Statistical properties of molecular tree construction methods under the neutral mutation model
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The statistical properties of three molecular tree construction methods—the unweighted pair-group arithmetic average clustering (UPG), Farris, and modified Farris methods—are examined under the neutral mutation model of evolution. The methods are compared for accuracy in construction of the topology and estimation of the branch lengths, using statistics of these two aspects. The distribution of the statistic concerning topological construction is shown to be as important as its mean and variance for the comparison.
Of the three methods, the UPG method constructs the tree topology with the least variation. The modified Farris method, however, gives the best performance when the two aspects are considered simultaneously. It is also shown that a topology based on two genes is much more accurate than that based on one gene.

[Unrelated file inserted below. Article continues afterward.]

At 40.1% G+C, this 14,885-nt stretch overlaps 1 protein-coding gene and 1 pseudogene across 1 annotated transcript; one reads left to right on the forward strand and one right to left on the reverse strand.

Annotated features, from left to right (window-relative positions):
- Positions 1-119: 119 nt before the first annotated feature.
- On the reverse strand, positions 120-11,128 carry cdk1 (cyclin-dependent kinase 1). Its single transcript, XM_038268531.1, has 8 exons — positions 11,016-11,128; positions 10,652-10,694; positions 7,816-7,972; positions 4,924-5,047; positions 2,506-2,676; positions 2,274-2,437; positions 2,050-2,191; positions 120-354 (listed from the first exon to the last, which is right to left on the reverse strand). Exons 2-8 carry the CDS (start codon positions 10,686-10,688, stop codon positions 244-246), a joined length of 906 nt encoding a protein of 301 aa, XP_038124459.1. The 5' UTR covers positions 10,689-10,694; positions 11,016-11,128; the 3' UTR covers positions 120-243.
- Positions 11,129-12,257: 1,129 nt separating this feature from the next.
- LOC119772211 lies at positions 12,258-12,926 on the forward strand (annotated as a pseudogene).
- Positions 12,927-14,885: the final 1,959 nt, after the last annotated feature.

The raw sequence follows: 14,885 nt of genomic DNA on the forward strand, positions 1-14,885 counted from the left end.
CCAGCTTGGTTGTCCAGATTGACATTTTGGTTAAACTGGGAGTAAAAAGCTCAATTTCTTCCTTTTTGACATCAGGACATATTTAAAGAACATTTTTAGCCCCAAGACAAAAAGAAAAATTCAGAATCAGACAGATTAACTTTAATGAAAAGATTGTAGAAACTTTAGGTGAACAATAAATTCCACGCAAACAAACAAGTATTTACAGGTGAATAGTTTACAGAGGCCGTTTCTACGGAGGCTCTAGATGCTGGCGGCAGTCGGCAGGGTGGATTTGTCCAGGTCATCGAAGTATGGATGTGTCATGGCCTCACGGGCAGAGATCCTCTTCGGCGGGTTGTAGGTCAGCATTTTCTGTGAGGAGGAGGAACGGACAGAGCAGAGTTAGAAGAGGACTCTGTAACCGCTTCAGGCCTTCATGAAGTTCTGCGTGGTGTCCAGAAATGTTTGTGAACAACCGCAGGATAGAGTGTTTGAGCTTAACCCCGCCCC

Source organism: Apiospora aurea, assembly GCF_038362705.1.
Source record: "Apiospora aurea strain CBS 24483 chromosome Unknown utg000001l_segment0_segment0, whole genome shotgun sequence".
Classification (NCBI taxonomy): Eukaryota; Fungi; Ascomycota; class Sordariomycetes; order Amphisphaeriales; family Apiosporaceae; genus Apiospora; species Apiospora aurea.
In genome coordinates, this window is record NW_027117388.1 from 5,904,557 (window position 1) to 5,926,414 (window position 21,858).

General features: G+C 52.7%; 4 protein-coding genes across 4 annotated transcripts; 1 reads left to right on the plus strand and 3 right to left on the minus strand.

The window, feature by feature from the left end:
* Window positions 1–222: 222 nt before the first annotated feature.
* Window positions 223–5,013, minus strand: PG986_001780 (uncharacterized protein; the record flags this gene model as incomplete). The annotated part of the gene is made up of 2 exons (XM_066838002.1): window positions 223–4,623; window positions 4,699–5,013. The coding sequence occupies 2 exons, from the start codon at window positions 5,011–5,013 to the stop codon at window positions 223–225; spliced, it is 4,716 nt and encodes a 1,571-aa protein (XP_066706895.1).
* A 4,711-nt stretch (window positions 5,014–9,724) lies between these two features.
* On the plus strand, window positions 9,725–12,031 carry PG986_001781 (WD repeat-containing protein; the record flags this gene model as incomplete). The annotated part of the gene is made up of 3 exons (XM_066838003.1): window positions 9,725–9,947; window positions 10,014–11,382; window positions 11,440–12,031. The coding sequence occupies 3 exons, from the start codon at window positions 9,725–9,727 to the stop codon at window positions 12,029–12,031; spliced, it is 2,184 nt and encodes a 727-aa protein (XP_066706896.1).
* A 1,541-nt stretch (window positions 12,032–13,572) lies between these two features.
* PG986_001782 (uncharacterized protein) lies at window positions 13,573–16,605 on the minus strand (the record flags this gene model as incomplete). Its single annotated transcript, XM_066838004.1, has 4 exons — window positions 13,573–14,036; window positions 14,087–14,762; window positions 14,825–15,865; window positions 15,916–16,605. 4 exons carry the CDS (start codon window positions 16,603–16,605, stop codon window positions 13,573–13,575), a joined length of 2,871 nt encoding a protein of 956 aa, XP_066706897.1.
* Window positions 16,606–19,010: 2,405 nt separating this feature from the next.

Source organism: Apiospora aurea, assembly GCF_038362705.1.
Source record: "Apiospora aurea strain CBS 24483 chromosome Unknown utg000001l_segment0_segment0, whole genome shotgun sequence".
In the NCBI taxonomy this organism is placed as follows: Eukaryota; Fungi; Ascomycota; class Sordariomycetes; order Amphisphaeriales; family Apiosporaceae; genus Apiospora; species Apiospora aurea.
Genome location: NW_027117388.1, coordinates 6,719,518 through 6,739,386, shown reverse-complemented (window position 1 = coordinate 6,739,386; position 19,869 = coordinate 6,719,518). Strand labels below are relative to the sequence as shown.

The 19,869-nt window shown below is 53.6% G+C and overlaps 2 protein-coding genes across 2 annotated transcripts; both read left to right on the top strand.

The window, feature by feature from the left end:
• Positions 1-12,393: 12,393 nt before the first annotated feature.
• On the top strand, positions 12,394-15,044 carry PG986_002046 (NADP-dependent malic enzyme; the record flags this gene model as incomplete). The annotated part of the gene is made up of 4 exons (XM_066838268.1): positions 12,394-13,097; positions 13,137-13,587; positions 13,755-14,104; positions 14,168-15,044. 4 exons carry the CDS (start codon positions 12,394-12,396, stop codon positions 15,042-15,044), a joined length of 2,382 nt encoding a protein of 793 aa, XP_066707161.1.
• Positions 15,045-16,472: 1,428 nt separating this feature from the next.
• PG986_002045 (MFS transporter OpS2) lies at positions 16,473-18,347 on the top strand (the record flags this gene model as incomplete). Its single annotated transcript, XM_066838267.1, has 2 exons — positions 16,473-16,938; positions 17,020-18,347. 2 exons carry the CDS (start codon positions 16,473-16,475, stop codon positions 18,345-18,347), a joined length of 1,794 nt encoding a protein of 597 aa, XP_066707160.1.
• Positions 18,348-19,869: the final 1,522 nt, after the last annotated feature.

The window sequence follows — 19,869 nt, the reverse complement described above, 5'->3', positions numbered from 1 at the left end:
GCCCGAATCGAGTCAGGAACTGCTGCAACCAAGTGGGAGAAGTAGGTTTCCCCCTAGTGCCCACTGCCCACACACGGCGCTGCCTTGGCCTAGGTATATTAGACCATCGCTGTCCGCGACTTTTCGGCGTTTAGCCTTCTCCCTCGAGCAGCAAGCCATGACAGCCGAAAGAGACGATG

There is a tendency to accept published molecular trees, but uncritical acceptance may lead one to spurious conclusions. It should always be kept in mind that a tree is a statistical result that is affected strongly by the stochastic error of nucleotide substitution and the error intrinsic to the tree construction method itself.
Key wordsMolecular evolution Molecular tree Computer simulation Unweighted pair-group arithmetic average clustering method Farris method Modified Farris method
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